OverDose is a class, team& objective based multiplayer game set on a post apocalyptic Earth, were the Confederate Marine Corps and Marauders battle it out for supremacy over the destroyed cities of a war torn world. Using idTech2 as a base, we are writing our engine from the ground up to take advantage of modern day graphical options and details levels to bring you eye popping class based multiplayer mayhem. This isn’t just war... Its an all out apocalypse!
Part One of our mini documentary series, where we talk about the development and creation of OverDose.
Posted by Gavavva on Feb 17th, 2009
OverDose has many different playing fields of combat, from dusty destroyed towns and rotting factories, to wide open terrains and vistas. Over the coming weeks, I’ll give you a brief insight into how levels are born for use inside OverDose, from the design process all the way up to final implementation. In Part One of our documentary, I’ll talk about Terrain, how its created and thought up in the first place.
Inspiration is a large key into building your own little world. Start by looking at photographs, pictures and even other game screenshots to see what turns you on, what you really like, and then go from there. What’s the use in making a tropical island if you really don’t feel like making one? As corny as it sounds, follow your heart; You are more likely to finish something if your heart is in it, compared to something that you don’t fully enjoy. For this documentary we will follow the progress of one of “owner’s” maps, which is set in a snow filled mountain range. Many different images have inspired “owner” with his creation, but here is one just to get a taste:
Shaping The World
Once you have a theme firmly locked down, its time to get down to business with the terrain. OverDose, while advanced, doesn’t have anything fancy like Mega Texture. Our terrain is limited to two textures per surface, but with multiple surfaces per model. This is because our terrain is what we call “Vertex Painted”. Texture is blended along a polygon, rather than painted directly onto the mesh. This means that polyflow (The direction, shape and scale of polygons) and polycount (the overall number of polygons on the mesh) will directly relate to the overall texture style the terrain will use. With such an advanced lighting model, this is the best and easiest choice available to our artists.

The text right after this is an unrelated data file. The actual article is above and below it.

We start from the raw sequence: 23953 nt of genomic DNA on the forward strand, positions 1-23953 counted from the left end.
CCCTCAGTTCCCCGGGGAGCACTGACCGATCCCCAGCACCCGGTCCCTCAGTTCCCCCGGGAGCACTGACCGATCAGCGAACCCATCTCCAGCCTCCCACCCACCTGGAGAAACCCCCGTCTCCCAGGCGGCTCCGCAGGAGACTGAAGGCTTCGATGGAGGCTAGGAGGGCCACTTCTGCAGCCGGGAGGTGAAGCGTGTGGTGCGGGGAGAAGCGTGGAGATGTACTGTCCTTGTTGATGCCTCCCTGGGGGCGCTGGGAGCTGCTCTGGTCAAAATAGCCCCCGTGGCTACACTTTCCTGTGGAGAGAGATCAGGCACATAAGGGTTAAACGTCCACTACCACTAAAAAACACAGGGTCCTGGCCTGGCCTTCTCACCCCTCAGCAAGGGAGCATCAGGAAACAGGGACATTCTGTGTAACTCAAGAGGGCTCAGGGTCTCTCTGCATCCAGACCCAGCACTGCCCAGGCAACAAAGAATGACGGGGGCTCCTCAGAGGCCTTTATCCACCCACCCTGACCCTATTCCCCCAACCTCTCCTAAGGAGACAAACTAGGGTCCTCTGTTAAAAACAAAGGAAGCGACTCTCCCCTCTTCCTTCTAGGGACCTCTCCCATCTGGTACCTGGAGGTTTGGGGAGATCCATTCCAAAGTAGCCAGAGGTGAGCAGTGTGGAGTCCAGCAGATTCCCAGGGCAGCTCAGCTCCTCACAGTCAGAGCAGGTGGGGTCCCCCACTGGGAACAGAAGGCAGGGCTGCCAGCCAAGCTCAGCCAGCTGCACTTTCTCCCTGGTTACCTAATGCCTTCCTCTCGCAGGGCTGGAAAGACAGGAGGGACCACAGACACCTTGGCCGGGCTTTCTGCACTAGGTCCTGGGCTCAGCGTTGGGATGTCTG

But before we get into that we have to actually shape the terrain. This is done by hand, by morphing, pulling, stretching and moving the vertex’s of your terrain around until you get the desired shape. I won’t go into too much detail with this stage, as it mostly involves some knowledge of modelling basics, but think of this stage as making your terrain have height where needed, modelling pathways, hills and valleys, that kind of thing. When you are done, its time to paint your terrain. This is done with black and white shading (With shades of grey in-between), which shows where texture A is blended into texture B. All the big name modelling apps support vertex painting, but some also allow you to draw, by hand, onto a separate texture for use later on inside OverDose which allows the blend to function. This is great for older model editors like Milkshape, as it allows you to do the exact same process, only with limited tools and model formats. When you finish up, you should have something that looks a little like this:
Clean, Tweak & Preview
Before you get too carried away it’s always best to check your results in game. This allows you to see things from a gamer’s perspective rather than from an editors. You may miss things like texture warping, size/scale issues, and other random bugs that are just impossible to track down in the editor. It also allows you to get a taste of lighting conditions, which mountains cast shadow, where would the Sun be, that kind of thing. Show below is a small example of the above terrain in-game with a little ambience to help set the mood:
So, Where To Next?
Onward, ever onward! The screenshot above has a few missing features, such as blowing wind, falling snow, foliage, ambient occlusion, colour correction, skybox, brush work, misc detailing etc, so that would be a natural next step. The best you can do however is to put all that to the back of your mind and move onto Brush Work. There is no point rushing into all the little details if you haven’t built half your level yet. It can be very tough to make a level when you have a lot of misc detail getting in the way remember. So leave smaller things like decals and detailing until the end. You never know, the terrain may not even fit still and you may need to make changes to some areas to fit things in.
NEXT: In the next few weeks, I’ll show a little more insight into how things are done, with brush work, detailing and all sorts coming up. Stay tuned and keep checking back to check on all the latest progress, and remember that our forums on the official Team Blur Games “OverDose” site is the first place to get info, screenshots and media. So sign up now!